Press standards, privacy and libel - Culture, Media and Sport Committee Contents

Examination of Witness (Question Number 119)


10 MARCH 2009

  Q119 Chairman: Good morning everybody. This is the second session of the Committee's inquiry into press standards, privacy and libel. We are pleased to welcome as our sole witness this morning the president of the International Automobile Federation (FIA), Mr Max Mosley. It is fair to say that Mr Mosley offered to come and give evidence to the Committee but it was an offer that we were very happy to take up and I would like to thank you for giving up your time to come here. The reports of the party that you attended suggested that it had a Nazi theme, something that you vigorously contested and that lay at the heart of the judgment. Given that that statement was untrue, why did you choose to use privacy law rather than a libel action?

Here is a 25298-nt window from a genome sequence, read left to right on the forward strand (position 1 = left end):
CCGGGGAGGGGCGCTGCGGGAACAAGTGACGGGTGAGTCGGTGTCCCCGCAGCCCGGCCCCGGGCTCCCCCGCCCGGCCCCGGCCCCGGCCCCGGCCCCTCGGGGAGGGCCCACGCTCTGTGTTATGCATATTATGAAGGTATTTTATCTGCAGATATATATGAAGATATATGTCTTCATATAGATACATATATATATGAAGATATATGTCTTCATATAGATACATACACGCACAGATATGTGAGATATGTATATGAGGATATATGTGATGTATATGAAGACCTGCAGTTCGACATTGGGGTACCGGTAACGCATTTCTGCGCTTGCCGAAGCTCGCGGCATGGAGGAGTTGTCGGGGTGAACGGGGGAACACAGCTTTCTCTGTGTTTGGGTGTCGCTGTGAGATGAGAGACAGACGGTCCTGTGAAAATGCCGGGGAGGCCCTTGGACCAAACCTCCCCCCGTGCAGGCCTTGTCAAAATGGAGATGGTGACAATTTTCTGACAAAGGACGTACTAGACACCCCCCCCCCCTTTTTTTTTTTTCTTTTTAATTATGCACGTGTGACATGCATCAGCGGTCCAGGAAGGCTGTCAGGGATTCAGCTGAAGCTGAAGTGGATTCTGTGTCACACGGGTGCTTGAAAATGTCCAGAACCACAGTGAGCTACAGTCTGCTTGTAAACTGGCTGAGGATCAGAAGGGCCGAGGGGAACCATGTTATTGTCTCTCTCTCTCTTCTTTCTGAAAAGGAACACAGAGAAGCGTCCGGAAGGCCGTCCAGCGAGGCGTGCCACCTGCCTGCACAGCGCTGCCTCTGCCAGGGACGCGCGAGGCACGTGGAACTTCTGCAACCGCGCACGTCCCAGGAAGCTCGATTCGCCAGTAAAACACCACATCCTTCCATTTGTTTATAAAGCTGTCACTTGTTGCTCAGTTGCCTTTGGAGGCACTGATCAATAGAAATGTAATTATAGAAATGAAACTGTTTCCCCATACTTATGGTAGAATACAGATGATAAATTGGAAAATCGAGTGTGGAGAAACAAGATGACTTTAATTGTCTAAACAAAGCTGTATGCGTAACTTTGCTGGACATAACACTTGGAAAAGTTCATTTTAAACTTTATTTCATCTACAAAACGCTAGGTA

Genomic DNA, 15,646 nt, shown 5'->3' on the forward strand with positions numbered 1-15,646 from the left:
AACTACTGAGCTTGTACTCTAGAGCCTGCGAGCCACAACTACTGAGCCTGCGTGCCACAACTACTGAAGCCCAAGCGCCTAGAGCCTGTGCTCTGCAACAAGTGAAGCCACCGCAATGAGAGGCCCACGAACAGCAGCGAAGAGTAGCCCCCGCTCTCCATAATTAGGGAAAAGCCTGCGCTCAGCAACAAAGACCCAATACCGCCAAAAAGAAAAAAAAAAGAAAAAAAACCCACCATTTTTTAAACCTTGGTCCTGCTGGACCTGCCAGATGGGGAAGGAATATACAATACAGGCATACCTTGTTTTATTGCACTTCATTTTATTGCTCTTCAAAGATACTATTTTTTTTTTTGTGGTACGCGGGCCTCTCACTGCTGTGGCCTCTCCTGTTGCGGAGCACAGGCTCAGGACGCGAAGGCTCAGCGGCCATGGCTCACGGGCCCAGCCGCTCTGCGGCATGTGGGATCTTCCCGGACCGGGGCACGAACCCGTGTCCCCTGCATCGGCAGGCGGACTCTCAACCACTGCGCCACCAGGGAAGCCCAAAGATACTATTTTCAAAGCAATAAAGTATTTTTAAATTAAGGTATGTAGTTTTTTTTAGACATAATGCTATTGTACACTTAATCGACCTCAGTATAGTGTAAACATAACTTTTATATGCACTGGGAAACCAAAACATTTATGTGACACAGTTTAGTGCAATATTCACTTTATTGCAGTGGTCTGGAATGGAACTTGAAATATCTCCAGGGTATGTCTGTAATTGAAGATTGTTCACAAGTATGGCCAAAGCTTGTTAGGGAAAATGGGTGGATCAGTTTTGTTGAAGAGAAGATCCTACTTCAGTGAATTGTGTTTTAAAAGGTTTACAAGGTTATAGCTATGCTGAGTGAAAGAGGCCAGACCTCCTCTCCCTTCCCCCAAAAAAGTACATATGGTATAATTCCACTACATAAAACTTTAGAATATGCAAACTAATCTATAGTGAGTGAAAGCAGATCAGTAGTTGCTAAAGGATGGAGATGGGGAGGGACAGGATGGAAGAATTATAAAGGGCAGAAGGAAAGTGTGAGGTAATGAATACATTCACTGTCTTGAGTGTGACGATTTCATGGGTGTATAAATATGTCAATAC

Mr Mosley: The libel action, I was advised, would take probably two years to come on by which time, as far as I was concerned, particularly internationally, the damage was done. It was very important to me to get the Nazi lie, because it was a complete lie and invention, nailed as quickly as possible. Because the court felt that had I had notice of what happened I would have got an injunction, the court listened sympathetically to an application that there should be an expedited trial and this enabled me to get the matter before a court, before a judge, a full trial, within three months which is almost unheard of for a full High Court trial. It put enormous stress, certainly on the lawyers on my side and I think probably also the other side. That enabled the issue to come to a full open hearing at court and to be determined which it was. Of course the libel action remains open. It would be difficult to sue for libel about the first edition of the newspaper which was all about the Nazi allegation because that has been decided and I think the court might feel that I was overdoing it by suing for libel on that. Where I certainly can and could sue for libel is on the second edition of the newspaper where they said that when I denied there was a Nazi element I was telling a lie. I think they gave me five pages on the second Sunday saying that I was a liar. That clearly is defamatory and the question then arises as to whether to sue them for that or not. That is still under consideration because I will have to make my mind up about that definitely by the end of July.

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